An architect, educator, and writer with a unique vision of the relationship between architecture and the most pressing social, cultural, and economic-environmental needs, Lesley Lokko has been appointed curator of the 18th Venice Architecture Biennale in 2023. Roberto Cicutto, president of the Venice Biennale, recommended her candidature. A member of the international jury of this year’s event (which closed its doors at the end of November, recording higher visitor numbers than in 2018), Lokko will continue her predecessors’ mission to deliver as complete a picture as possible of the architecture of tomorrow.
Following the appointment of Hashim Sarkis from Lebanon as curator in 2021, the board of the Venice Biennale has once again looked beyond Europe’s borders to fill the position. As Cicutto explains, “The appointment of Lesly Lokko is a way of embracing the vision of an international professional who, because of her different roles, is uniquely placed to interpret the contemporary discussion of architecture and cities, beginning with her experience in a continent [Africa] that’s become a testing ground for new ideas for the entire world.”
Lokko, who’s half Ghanaian, half Scottish, and born in Dundee, has always combined architecture and teaching. Her most recent achievement in the two areas was the foundation in 2020 of the African Futures Institute in Accra, Ghana, a postgraduate school of architecture and important center for public events. Five years earlier, she was involved in a similar project, setting up the Graduate School of Architecture at the University of Johannesburg. Lokko says she has a passion for teaching in her soul, and her work in education has led to numerous awards as well as professorships all over the world, from London to Chicago to Sydney. Also in 2023, Lokko’s new novel will be released. Titled The Lonely Hourand published by Pan Macmillan, this will be her twelfth book since 2004.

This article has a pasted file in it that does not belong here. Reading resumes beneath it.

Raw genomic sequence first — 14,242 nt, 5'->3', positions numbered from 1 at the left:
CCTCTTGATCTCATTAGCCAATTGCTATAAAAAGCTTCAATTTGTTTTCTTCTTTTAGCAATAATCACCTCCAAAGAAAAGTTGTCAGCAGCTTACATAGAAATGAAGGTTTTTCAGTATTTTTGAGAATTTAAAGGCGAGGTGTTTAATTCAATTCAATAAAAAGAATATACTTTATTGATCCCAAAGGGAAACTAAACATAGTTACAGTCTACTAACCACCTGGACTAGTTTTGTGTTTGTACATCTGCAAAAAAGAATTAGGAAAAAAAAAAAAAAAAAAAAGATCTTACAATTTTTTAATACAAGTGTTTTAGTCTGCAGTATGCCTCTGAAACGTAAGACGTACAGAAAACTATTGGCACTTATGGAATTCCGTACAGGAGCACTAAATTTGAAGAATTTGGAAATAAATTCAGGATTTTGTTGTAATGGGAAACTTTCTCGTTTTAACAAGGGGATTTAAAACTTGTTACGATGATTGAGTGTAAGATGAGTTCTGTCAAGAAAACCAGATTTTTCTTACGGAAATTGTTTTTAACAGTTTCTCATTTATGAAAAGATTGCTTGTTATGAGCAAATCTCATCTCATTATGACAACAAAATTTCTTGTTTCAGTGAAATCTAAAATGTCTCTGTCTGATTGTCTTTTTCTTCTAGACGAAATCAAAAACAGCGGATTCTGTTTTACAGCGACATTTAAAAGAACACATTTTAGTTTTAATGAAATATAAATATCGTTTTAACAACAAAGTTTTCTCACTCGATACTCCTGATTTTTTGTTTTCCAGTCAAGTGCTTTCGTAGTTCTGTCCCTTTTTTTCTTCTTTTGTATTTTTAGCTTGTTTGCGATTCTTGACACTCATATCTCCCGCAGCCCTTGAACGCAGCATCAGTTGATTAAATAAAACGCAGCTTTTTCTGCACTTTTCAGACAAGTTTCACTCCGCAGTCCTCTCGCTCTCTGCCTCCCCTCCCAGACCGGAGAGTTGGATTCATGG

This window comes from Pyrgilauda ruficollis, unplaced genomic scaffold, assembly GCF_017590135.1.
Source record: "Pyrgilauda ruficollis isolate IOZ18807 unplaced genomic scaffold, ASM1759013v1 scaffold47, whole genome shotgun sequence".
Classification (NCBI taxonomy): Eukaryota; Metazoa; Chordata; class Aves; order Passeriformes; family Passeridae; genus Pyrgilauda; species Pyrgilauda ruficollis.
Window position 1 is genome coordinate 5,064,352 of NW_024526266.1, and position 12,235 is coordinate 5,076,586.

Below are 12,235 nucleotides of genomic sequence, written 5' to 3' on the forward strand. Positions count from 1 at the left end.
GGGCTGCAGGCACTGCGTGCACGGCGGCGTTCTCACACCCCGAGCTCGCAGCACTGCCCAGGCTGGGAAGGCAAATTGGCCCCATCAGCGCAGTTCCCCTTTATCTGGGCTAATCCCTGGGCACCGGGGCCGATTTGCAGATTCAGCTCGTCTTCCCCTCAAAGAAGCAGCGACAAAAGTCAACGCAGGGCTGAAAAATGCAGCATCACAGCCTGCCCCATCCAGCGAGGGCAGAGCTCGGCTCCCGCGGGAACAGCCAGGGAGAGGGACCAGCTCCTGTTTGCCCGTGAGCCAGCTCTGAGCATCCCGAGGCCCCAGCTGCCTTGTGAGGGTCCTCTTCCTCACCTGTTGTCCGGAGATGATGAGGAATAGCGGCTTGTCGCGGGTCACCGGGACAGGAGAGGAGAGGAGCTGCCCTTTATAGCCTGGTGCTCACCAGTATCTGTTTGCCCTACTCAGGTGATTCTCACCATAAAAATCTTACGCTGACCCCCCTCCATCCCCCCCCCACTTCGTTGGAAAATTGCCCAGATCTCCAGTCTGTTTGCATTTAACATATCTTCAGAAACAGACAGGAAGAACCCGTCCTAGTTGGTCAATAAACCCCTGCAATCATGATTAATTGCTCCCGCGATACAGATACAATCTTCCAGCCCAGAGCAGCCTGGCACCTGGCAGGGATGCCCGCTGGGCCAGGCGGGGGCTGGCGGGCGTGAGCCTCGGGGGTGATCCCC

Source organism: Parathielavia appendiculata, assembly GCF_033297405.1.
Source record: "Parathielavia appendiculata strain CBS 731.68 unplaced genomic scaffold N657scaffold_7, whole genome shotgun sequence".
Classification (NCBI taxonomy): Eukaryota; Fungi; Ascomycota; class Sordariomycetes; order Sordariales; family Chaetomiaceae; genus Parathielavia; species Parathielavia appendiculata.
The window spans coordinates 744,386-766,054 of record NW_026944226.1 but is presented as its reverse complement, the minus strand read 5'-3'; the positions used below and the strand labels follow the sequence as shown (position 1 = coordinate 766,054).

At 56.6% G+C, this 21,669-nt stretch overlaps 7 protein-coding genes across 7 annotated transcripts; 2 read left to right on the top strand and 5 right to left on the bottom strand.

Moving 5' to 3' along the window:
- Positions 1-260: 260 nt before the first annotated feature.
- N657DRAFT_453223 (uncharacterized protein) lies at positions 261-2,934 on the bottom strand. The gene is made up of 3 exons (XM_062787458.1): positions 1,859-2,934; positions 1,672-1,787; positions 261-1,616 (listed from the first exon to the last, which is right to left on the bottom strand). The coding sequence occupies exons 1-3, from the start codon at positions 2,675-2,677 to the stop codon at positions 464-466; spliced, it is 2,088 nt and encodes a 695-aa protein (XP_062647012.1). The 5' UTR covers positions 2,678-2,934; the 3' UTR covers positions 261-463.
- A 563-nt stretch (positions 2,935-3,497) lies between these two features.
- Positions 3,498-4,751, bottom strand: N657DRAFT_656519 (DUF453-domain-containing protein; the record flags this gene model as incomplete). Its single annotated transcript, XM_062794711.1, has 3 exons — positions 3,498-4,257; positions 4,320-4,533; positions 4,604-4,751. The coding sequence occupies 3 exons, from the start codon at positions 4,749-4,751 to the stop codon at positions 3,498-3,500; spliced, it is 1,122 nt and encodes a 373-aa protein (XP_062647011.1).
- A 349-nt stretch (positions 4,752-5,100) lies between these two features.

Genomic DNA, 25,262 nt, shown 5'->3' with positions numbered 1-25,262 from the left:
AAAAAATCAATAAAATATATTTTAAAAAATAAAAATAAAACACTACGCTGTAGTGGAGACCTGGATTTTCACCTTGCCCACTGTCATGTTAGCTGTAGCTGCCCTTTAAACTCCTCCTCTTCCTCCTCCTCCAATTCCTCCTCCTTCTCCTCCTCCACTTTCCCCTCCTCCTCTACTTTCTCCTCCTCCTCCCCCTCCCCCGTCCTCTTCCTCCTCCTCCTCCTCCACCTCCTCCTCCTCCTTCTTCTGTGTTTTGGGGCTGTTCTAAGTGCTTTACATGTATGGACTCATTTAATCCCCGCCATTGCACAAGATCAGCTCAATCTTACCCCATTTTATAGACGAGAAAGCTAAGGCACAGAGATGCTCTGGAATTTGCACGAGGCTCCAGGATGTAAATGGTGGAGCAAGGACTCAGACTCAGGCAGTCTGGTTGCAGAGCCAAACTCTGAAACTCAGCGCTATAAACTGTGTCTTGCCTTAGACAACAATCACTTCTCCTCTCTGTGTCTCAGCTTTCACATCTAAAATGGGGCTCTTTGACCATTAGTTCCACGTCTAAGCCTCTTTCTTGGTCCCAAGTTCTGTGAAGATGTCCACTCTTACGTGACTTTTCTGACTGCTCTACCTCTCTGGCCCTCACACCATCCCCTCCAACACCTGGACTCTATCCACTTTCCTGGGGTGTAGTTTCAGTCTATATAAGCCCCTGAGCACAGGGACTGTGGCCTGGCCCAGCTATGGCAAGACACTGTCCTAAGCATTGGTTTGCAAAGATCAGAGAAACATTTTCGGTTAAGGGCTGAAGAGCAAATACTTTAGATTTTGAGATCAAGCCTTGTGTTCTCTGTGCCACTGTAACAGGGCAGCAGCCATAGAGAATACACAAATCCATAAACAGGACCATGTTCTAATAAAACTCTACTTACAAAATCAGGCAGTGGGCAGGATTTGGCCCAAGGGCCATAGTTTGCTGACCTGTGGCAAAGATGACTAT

Judged as one the hundred most influential African women in 2021 by New African magazine and with a deep insight into the situation in Ghana, a country that’s increasingly becoming a testing ground for new ideas, Lokko is also uniquely placed to understand the needs of attendees at the Venice Architecture Biennale. “A new world order is emerging, with new centers of knowledge production and control,” commented Lokko. “New audiences are also emerging, hungry for different narratives, different tools, and different languages of space, form, and place.” The pandemic has greatly accelerated this situation, giving architects a unique opportunity to “put forward ambitious and creative ideas that help us imagine a more equitable and optimistic future in common.” And a more equitable and optimistic future is precisely what a country like Ghana is striving for, where work has been underway for years to upgrade public and private buildings, schools, and health facilities using easily replicable design and structural models that combine local traditions with the latest technology.
The exhibition will be held from Saturday, May 20 through Sunday, November 26, 2023 (pre-opener, May 18 and 19).
Cover photo: Photography by Murdo Macleod, courtesy of La Biennale di Venezia
Photo gallery: Photography by Debra Hurford-Brown, courtesy of La Biennale di Venezia